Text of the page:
Seeking help can feel vulnerable and scary and that’s perfectly normal. It’s also really normal to have a ton of questions and to feel weird about asking me all of them. I promise, if you ask me, I’ll answer them, but lots of folks feel better scrolling through the list here.
What is your current availability for appointments?
I don't live in Portland but still want to work with you, is there any way that is possible?
Actually yes! I’m able to do one-on-one coaching with people from all over the world. We can use a confidential and secure video-conference system to meet in your living room, your office, or wherever you take your computer or phone.
What form of payments do you take?You may pay using cash, check, or credit card.
I do not take insurance (…read below to learn why).
Why do you not take insurance?
Further, insurance companies are strict about what they will pay for. Like couples therapy, insurance companies do not identify coaching as a reimbursable service.
Still, there are more pros and cons…
- Cost. If you see a therapist that is in your network, you only have to pay your copay.
- Monitoring. Your insurance company will closely monitor your progress to insure that you are making progress and getting the appropriate treatment.
- Ease of referral. Your insurance company will provide you with a list of their approved therapists in your area
- Limited sessions. Your insurance company will authorize a limited number of therapy sessions and then based on your progress, will either authorize continued treatment or not. If you decide to continue past this point, you will be responsible for the full cost of continued sessions.
- Diagnosis. In order to access your insurance benefit, your assigned therapist is required to diagnose you with a mental disorder. The record of this diagnosis can follow you for years to come and may make it more difficult to obtain insurance in the future. It will also become part of your MIB profile. MIB is the Medical Information Bureau and is the centralized clearing house for health insurance usage – performing essentially the same task as the credit bureaus do for you financial information.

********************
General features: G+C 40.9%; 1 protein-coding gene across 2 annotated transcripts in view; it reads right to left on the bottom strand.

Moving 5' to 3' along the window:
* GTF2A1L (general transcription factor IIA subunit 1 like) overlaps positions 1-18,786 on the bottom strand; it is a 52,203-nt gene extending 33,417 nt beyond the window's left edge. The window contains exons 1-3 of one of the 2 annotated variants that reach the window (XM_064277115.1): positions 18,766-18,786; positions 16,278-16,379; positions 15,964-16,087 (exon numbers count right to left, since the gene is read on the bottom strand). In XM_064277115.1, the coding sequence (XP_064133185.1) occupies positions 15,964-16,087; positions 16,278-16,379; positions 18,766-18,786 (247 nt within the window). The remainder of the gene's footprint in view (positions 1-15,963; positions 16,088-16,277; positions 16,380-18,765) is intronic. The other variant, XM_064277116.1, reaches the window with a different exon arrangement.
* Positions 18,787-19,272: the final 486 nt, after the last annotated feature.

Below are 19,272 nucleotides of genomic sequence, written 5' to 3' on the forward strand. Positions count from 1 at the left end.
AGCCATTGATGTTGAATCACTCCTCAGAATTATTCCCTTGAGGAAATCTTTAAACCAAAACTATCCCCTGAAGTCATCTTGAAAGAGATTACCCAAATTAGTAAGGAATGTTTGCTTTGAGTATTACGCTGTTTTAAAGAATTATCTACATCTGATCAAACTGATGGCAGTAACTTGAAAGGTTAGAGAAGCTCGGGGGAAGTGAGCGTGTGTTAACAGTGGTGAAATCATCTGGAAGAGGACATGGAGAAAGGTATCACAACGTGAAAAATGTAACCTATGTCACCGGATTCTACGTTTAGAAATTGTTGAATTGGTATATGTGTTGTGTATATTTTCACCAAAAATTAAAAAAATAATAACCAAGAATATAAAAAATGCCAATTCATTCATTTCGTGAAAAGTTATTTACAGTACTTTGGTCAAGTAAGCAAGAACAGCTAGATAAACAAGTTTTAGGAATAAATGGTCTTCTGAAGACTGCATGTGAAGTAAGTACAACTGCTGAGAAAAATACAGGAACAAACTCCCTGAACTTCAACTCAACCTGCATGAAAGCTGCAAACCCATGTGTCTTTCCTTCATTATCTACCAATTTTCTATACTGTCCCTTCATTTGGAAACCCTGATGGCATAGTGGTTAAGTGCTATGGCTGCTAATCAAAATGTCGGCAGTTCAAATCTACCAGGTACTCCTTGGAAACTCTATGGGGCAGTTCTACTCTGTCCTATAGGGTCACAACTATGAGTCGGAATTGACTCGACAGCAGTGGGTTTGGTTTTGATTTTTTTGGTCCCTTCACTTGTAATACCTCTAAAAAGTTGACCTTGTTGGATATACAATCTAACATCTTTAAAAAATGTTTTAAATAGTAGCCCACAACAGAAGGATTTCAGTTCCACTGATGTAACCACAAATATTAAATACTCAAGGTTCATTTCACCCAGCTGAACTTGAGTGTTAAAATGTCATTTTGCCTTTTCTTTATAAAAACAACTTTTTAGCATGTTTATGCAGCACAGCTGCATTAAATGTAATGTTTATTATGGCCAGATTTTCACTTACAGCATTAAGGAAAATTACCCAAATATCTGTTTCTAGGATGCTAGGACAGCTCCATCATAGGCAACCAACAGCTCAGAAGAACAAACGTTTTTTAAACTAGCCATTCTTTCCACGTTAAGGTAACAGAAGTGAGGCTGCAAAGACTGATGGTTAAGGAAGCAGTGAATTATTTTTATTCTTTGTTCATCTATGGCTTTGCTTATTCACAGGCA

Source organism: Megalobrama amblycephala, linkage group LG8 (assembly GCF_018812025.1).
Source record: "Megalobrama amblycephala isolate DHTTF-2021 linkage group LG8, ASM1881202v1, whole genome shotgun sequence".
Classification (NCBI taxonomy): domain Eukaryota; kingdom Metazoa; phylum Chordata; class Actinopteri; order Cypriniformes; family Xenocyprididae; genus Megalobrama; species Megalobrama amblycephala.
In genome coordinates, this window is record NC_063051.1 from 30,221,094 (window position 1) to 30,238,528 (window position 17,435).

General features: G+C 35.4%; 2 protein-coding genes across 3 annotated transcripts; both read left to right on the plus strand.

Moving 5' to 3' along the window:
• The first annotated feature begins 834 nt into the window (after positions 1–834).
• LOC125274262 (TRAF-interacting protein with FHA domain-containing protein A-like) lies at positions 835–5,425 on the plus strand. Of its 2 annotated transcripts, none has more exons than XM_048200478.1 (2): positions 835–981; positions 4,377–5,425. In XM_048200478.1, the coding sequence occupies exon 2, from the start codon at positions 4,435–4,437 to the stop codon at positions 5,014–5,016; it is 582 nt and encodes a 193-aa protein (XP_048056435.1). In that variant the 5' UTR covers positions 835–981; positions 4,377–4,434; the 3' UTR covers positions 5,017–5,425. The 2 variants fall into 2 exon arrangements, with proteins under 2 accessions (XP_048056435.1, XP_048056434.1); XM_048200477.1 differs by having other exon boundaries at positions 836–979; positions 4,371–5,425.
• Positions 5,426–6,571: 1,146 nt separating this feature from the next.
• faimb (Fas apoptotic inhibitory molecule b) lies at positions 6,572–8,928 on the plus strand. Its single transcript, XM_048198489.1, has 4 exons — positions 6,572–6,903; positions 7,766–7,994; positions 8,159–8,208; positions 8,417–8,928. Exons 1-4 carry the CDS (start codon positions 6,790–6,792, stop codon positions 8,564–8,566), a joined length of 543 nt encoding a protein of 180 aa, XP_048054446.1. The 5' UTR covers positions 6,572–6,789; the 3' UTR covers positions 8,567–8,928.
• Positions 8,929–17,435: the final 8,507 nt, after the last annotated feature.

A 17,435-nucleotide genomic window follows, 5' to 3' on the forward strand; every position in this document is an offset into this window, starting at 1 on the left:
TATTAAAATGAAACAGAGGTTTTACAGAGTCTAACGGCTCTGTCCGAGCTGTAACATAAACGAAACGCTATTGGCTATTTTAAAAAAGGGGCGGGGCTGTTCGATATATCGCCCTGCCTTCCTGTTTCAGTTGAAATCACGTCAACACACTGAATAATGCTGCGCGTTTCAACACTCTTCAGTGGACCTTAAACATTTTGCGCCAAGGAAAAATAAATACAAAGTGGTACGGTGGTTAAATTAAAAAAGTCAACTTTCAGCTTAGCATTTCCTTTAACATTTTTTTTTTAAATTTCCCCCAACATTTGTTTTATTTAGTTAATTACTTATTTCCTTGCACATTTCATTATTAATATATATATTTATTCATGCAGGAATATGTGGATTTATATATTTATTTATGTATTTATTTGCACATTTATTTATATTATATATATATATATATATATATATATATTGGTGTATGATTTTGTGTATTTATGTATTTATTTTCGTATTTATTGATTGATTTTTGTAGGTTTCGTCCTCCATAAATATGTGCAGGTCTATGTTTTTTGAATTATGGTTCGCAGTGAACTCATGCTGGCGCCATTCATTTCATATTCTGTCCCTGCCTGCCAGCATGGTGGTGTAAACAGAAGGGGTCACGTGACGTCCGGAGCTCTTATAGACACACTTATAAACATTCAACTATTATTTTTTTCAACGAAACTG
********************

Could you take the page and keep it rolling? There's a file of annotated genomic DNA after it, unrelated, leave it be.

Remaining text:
- Loss of confidentiality. If you are using your insurance to pay for therapy, you should be aware that they have the right to know why you are going to therapy and what progress you are making. They have the right to audit your therapist’s files and notes and ask questions of him/her regarding your issues.
- Lack of availability. Due to several of the above issues, many therapists limit the number of their clients who are using managed care benefits and usually reserve their most convenient time slots for private pay clients.
- Limited specialties. Many therapists who have developed a specialty in treating a certain type of problem resign from insurance panels in order to focus on client care and developing the niche. This may make it difficult for someone using their insurance benefits to find a particular specialty or a certain level of experience.
How do I know if I need counseling or coaching?
Coaching is different from therapy in that we may or may not talk about your mental health but there need not be any mental health diagnosis. Coaching aims to identify a present-day problem area, identify goals, and provide structure and support along with a co-created plan to meet those goals.